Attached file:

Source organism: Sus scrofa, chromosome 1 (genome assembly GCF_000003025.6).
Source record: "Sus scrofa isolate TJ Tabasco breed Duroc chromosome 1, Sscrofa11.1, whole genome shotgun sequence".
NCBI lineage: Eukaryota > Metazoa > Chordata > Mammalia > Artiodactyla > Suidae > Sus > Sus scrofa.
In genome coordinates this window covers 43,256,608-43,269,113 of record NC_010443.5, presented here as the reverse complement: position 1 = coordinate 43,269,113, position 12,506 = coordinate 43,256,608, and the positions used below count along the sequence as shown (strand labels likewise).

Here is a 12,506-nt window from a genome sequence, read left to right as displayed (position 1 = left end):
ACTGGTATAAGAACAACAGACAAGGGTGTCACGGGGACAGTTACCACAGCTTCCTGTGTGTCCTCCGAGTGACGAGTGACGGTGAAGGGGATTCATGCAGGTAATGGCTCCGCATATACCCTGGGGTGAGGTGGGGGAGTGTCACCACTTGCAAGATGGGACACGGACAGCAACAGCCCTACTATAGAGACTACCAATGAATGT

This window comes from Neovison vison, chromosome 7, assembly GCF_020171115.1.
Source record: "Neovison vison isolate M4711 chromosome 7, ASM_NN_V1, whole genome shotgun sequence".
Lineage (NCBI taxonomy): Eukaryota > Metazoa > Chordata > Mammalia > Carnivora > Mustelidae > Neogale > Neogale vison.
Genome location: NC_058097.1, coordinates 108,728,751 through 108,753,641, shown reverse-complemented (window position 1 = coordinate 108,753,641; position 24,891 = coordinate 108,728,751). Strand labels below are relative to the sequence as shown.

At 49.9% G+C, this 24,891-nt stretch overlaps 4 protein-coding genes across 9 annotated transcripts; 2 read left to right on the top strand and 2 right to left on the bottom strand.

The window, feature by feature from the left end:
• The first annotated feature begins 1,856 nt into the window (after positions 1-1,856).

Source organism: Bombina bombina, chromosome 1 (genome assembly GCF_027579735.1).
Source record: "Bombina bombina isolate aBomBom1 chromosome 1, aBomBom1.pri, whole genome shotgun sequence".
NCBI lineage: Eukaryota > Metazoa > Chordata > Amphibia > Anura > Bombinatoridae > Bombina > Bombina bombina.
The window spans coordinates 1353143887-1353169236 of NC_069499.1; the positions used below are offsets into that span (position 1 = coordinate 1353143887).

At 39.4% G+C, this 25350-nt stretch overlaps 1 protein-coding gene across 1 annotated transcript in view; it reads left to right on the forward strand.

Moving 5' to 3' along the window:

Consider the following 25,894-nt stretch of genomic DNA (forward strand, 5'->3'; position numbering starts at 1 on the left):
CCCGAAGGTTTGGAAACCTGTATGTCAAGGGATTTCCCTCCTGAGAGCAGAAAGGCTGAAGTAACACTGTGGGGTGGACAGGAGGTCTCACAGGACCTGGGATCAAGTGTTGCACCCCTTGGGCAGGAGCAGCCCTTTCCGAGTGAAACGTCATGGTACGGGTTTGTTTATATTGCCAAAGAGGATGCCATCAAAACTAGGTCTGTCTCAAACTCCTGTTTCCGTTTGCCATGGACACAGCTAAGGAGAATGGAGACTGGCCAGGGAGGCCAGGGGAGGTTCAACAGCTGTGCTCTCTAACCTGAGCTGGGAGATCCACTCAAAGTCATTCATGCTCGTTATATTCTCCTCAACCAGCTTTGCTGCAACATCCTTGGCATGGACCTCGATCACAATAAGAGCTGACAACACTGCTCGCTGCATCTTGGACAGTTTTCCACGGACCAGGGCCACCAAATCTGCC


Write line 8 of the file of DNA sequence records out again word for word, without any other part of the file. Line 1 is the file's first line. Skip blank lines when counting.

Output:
Source record: "Neovison vison isolate M4711 chromosome 7, ASM_NN_V1, whole genome shotgun sequence".